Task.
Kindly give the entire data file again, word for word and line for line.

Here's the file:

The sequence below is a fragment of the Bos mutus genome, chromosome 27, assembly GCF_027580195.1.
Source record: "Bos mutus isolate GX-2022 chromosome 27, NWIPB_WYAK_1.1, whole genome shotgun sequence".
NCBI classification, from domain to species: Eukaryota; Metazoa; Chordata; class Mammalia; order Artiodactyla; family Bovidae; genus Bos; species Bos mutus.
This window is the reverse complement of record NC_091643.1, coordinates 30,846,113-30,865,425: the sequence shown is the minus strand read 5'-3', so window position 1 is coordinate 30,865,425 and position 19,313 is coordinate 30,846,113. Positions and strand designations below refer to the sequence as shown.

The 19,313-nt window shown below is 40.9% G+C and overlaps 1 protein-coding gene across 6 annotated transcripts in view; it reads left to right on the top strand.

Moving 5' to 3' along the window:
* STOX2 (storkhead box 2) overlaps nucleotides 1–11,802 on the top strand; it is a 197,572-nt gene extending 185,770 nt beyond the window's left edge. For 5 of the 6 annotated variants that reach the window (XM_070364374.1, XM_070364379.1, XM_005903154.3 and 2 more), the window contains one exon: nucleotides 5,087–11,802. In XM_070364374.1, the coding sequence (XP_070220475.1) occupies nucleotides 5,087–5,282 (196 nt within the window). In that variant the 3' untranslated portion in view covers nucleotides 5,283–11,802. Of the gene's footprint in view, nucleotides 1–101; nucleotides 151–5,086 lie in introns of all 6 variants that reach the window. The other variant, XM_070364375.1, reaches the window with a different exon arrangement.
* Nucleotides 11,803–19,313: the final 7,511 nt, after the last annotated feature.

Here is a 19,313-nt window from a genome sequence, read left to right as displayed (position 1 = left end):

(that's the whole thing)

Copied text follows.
The sequence below is a fragment of the Bos mutus genome, chromosome 27, assembly GCF_027580195.1.
Source record: "Bos mutus isolate GX-2022 chromosome 27, NWIPB_WYAK_1.1, whole genome shotgun sequence".
NCBI classification, from domain to species: Eukaryota; Metazoa; Chordata; class Mammalia; order Artiodactyla; family Bovidae; genus Bos; species Bos mutus.
This window is the reverse complement of record NC_091643.1, coordinates 30,846,113-30,865,425: the sequence shown is the minus strand read 5'-3', so window position 1 is coordinate 30,865,425 and position 19,313 is coordinate 30,846,113. Positions and strand designations below refer to the sequence as shown.

The 19,313-nt window shown below is 40.9% G+C and overlaps 1 protein-coding gene across 6 annotated transcripts in view; it reads left to right on the top strand.

Moving 5' to 3' along the window:
* STOX2 (storkhead box 2) overlaps nucleotides 1–11,802 on the top strand; it is a 197,572-nt gene extending 185,770 nt beyond the window's left edge. For 5 of the 6 annotated variants that reach the window (XM_070364374.1, XM_070364379.1, XM_005903154.3 and 2 more), the window contains one exon: nucleotides 5,087–11,802. In XM_070364374.1, the coding sequence (XP_070220475.1) occupies nucleotides 5,087–5,282 (196 nt within the window). In that variant the 3' untranslated portion in view covers nucleotides 5,283–11,802. Of the gene's footprint in view, nucleotides 1–101; nucleotides 151–5,086 lie in introns of all 6 variants that reach the window. The other variant, XM_070364375.1, reaches the window with a different exon arrangement.
* Nucleotides 11,803–19,313: the final 7,511 nt, after the last annotated feature.

Here is a 19,313-nt window from a genome sequence, read left to right as displayed (position 1 = left end):